FDIC Announces New Guidance on Third-Party Risk Management

In June of 2023, the FDIC and the Office of the Comptroller of Currency announced a final Interagency Guidance on Third-Party Relationships: Risk Management. This serves as an update to related 2021 guidance.

The updated guidance offers banks a framework for engaging in sound risk management practices in all stages of the third-party relationship lifecycle and outlines several types of third-party relationships including: outsourced services, use of independent consultants, referral arrangements, merchant payment processing services, services provided by affiliates and subsidiaries, and joint ventures. It does stipulate that other and novel forms of third-party relationships can exist and should also keep this guidance in mind.

The guidance outlines a five-stage life cycle for third-party risk management. The steps to the lifecycle are as follows:

  1. Planning: Banks should research and recognize potential risks before agreeing to a third-party relationship. The FDIC guidance lists activities banks should undertake during the planning phase; they can be found here.
  2. Due Diligence and Third-Party Selection: Banks should perform due diligence on any entity they are considering entering into a third-party agreement with. How rigorous this due diligence is should be based on the complexity and amount of potential risk present. A wide range of due diligence activities recommended by the FDIC can be found here.
  3. Contract Negotiation: When a bank decides to enter a third-party relationship with a service provider, a written contract is drafted. This contract must be negotiated to ensure that the bank’s business and risk management needs are being met. There are many aspects that need to be considered during these negotiations, the FDIC provides details on them here.
  4. Ongoing Monitoring: It is important to keep track of how existing third-party relationships are going, both to ensure that work is being done effectively, in accordance with agreements, and to be able to respond to issues that might arise. The FDIC details suggested ongoing monitoring activities here.
  5. Termination: If it is decided to end a third-party relationship, it must be done in a strategic and efficient manner. Special care should be placed on data controls and system access. Other considerations during the termination stage can be found here.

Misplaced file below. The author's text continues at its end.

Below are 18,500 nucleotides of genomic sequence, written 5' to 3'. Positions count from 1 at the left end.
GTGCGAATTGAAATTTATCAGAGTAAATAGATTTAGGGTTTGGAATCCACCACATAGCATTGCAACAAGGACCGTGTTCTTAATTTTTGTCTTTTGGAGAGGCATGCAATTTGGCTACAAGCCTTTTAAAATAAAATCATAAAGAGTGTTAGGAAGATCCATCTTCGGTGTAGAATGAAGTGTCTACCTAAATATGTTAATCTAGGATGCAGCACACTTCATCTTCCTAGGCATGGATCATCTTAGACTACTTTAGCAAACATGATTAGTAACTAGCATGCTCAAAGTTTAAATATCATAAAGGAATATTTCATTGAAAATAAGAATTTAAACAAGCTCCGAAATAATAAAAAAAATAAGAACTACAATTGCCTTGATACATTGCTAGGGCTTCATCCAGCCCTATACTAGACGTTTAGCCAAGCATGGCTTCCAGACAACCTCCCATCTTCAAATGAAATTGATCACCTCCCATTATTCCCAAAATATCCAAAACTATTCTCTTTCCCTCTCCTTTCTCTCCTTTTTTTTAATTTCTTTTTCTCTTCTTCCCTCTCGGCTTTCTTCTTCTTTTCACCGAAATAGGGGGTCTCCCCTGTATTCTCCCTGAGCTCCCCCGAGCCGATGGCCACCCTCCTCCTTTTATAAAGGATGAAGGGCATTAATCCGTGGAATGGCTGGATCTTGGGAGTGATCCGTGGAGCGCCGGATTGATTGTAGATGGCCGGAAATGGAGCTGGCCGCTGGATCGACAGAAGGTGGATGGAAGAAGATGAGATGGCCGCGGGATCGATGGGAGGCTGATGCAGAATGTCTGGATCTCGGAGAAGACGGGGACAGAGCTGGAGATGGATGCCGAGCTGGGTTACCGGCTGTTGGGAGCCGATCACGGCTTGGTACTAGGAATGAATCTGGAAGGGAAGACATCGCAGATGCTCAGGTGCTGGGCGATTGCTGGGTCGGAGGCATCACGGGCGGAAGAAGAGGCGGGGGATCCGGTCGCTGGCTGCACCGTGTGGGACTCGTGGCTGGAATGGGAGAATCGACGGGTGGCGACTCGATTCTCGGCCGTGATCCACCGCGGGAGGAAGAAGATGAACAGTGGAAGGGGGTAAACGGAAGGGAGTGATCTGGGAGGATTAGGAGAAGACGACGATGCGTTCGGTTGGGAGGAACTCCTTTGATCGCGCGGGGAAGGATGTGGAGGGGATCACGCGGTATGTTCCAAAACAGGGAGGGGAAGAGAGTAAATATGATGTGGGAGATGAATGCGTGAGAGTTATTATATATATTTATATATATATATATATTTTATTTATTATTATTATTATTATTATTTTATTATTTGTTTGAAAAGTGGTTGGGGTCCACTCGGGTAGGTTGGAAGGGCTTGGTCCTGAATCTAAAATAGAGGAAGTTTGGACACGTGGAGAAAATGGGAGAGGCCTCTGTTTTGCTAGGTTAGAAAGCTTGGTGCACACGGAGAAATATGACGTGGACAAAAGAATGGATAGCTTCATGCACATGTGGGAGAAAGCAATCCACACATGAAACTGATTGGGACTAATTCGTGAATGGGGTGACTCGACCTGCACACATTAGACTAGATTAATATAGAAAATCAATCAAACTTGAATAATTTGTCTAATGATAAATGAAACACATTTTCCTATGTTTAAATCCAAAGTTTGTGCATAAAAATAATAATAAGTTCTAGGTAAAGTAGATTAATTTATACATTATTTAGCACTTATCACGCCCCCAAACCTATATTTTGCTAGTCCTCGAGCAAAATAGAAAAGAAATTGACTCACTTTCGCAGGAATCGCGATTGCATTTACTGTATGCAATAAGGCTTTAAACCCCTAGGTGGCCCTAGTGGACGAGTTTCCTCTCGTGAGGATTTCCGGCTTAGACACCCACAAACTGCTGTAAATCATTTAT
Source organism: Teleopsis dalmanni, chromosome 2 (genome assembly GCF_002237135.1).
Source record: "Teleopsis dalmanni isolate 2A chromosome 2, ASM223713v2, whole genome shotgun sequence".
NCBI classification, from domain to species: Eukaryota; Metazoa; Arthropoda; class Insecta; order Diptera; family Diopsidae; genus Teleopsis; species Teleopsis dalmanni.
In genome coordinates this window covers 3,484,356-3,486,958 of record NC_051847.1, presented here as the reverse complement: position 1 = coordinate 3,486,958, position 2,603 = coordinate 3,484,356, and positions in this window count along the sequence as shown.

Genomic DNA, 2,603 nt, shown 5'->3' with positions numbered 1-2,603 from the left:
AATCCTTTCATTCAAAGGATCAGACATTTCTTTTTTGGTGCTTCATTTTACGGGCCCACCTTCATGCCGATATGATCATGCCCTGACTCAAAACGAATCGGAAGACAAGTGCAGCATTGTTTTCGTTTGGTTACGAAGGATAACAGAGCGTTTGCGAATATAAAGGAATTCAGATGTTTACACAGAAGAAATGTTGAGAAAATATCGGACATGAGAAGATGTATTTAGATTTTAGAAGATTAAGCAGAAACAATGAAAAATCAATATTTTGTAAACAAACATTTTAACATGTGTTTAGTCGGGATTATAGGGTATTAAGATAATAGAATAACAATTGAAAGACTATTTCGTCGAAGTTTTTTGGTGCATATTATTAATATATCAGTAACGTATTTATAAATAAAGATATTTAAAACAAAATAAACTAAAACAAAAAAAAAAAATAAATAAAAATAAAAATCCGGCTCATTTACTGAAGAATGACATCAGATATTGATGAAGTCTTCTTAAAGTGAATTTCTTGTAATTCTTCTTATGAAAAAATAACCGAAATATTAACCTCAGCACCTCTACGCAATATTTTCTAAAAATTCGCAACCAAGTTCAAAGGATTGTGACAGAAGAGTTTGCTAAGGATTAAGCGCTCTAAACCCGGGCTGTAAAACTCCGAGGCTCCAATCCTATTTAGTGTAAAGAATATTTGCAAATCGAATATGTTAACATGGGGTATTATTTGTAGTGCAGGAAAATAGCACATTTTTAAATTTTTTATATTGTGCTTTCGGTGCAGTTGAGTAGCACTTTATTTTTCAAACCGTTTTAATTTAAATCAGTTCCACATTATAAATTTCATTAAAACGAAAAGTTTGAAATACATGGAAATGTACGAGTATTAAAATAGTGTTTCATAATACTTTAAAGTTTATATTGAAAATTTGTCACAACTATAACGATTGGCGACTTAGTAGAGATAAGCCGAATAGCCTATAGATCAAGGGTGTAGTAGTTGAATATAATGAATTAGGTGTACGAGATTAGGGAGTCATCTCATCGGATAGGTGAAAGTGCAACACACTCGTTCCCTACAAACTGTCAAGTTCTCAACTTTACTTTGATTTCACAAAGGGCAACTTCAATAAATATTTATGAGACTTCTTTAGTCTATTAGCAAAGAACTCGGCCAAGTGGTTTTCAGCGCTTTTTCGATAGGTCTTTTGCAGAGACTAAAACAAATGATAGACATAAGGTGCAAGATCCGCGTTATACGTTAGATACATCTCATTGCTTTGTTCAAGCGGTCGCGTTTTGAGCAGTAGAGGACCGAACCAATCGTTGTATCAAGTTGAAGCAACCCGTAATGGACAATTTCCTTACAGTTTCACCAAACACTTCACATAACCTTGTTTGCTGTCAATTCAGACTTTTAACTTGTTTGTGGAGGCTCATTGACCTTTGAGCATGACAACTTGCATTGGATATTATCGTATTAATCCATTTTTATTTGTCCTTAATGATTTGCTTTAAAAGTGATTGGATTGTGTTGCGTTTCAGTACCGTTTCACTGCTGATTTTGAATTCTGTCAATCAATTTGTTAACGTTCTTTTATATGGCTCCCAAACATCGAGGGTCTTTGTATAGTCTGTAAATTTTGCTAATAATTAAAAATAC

The FDIC recognizes that there are many ways an organization can structure its third-party risk management process. Whatever approach a bank takes, risk governance should always contain the following three elements:

  1. Oversight and Accountability: The bank’s board of directors must provide oversight on any third parties employed, giving details of the oversight to management who develop and implement the oversight plan. Making sure to keep third-parties accountable can help minimize risk to the banking organization.
  2. Independent Reviews: Banks should periodically have an independent review done on their third-party risk management practices. This allows the bank to check that their processes are adequate, that no conflicts of interests are present, and that their goals are truly in alignment with the third party’s.
  3. Documentation and Reporting: It is crucial that the banking organization document and report on its third-party risk management processes to individuals who conduct control activities, both internal and external. Management should be made aware of any such reports.

Supervisory agencies will review the third-party risk management processes of the banks they oversee as part of their standard supervisory process. This can include assessing the bank’s ability to manage third-party relationships, performing transaction tests to evaluate the activities performed by the third party, and assess that all aspects of the third-party relationship comply with applicable laws and regulations.

For more info on the Interagency Guidance on Third-Party Relationships: Risk Management see the FDIC website.

Disclaimer of Liability: This publication is intended to provide general information to our clients and friends. It does not constitute accounting, tax, investment, or legal advice; nor is it intended to convey a thorough treatment of the subject matter.